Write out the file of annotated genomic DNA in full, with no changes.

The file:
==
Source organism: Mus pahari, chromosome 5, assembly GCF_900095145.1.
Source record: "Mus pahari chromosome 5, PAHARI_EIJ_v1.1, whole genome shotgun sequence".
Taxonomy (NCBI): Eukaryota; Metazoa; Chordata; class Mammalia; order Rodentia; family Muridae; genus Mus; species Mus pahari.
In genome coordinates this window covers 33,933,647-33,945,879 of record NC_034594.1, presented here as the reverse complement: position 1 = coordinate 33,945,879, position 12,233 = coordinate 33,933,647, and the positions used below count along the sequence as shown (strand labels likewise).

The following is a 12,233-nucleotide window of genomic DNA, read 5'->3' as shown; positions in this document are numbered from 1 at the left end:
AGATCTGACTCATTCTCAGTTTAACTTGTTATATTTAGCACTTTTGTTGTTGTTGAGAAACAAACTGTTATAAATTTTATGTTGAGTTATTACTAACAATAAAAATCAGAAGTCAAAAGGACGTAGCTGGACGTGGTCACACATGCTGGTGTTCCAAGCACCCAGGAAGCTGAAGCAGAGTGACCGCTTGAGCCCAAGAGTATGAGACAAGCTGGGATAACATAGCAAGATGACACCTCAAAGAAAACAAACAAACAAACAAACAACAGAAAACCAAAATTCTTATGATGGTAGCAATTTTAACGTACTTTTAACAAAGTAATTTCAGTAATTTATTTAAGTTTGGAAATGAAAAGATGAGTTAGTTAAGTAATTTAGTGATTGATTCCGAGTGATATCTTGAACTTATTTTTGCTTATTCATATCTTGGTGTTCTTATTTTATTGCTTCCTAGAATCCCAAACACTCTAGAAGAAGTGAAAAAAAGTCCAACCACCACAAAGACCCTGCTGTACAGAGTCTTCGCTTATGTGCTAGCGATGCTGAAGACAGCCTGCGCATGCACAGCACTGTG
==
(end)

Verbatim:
Source organism: Mus pahari, chromosome 5, assembly GCF_900095145.1.
Source record: "Mus pahari chromosome 5, PAHARI_EIJ_v1.1, whole genome shotgun sequence".
Taxonomy (NCBI): Eukaryota; Metazoa; Chordata; class Mammalia; order Rodentia; family Muridae; genus Mus; species Mus pahari.
In genome coordinates this window covers 33,933,647-33,945,879 of record NC_034594.1, presented here as the reverse complement: position 1 = coordinate 33,945,879, position 12,233 = coordinate 33,933,647, and the positions used below count along the sequence as shown (strand labels likewise).

The following is a 12,233-nucleotide window of genomic DNA, read 5'->3' as shown; positions in this document are numbered from 1 at the left end:
AGATCTGACTCATTCTCAGTTTAACTTGTTATATTTAGCACTTTTGTTGTTGTTGAGAAACAAACTGTTATAAATTTTATGTTGAGTTATTACTAACAATAAAAATCAGAAGTCAAAAGGACGTAGCTGGACGTGGTCACACATGCTGGTGTTCCAAGCACCCAGGAAGCTGAAGCAGAGTGACCGCTTGAGCCCAAGAGTATGAGACAAGCTGGGATAACATAGCAAGATGACACCTCAAAGAAAACAAACAAACAAACAAACAACAGAAAACCAAAATTCTTATGATGGTAGCAATTTTAACGTACTTTTAACAAAGTAATTTCAGTAATTTATTTAAGTTTGGAAATGAAAAGATGAGTTAGTTAAGTAATTTAGTGATTGATTCCGAGTGATATCTTGAACTTATTTTTGCTTATTCATATCTTGGTGTTCTTATTTTATTGCTTCCTAGAATCCCAAACACTCTAGAAGAAGTGAAAAAAAGTCCAACCACCACAAAGACCCTGCTGTACAGAGTCTTCGCTTATGTGCTAGCGATGCTGAAGACAGCCTGCGCATGCACAGCACTGTG